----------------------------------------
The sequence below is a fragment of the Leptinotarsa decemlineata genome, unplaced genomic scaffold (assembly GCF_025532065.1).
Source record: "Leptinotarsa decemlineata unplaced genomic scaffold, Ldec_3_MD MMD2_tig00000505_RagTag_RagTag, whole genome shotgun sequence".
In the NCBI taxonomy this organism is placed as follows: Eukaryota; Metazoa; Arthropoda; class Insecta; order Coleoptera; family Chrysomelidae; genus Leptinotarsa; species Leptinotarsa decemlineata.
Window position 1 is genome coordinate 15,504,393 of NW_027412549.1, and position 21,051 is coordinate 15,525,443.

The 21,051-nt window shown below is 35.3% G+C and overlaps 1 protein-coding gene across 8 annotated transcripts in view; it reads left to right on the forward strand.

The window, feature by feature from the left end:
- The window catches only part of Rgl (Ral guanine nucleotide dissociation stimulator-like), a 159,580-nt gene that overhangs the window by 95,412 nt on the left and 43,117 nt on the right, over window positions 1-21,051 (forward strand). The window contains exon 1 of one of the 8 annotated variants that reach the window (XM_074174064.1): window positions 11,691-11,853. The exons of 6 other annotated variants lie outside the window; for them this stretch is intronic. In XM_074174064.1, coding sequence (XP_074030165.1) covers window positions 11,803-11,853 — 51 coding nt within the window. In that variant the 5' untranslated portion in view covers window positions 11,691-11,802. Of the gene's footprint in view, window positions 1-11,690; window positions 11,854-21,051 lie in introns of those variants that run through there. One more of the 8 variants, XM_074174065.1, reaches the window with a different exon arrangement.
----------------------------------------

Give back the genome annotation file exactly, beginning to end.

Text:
The sequence below is a fragment of the Leptinotarsa decemlineata genome, unplaced genomic scaffold (assembly GCF_025532065.1).
Source record: "Leptinotarsa decemlineata unplaced genomic scaffold, Ldec_3_MD MMD2_tig00000505_RagTag_RagTag, whole genome shotgun sequence".
In the NCBI taxonomy this organism is placed as follows: Eukaryota; Metazoa; Arthropoda; class Insecta; order Coleoptera; family Chrysomelidae; genus Leptinotarsa; species Leptinotarsa decemlineata.
Window position 1 is genome coordinate 15,504,393 of NW_027412549.1, and position 21,051 is coordinate 15,525,443.

The 21,051-nt window shown below is 35.3% G+C and overlaps 1 protein-coding gene across 8 annotated transcripts in view; it reads left to right on the forward strand.

The window, feature by feature from the left end:
- The window catches only part of Rgl (Ral guanine nucleotide dissociation stimulator-like), a 159,580-nt gene that overhangs the window by 95,412 nt on the left and 43,117 nt on the right, over window positions 1-21,051 (forward strand). The window contains exon 1 of one of the 8 annotated variants that reach the window (XM_074174064.1): window positions 11,691-11,853. The exons of 6 other annotated variants lie outside the window; for them this stretch is intronic. In XM_074174064.1, coding sequence (XP_074030165.1) covers window positions 11,803-11,853 — 51 coding nt within the window. In that variant the 5' untranslated portion in view covers window positions 11,691-11,802. Of the gene's footprint in view, window positions 1-11,690; window positions 11,854-21,051 lie in introns of those variants that run through there. One more of the 8 variants, XM_074174065.1, reaches the window with a different exon arrangement.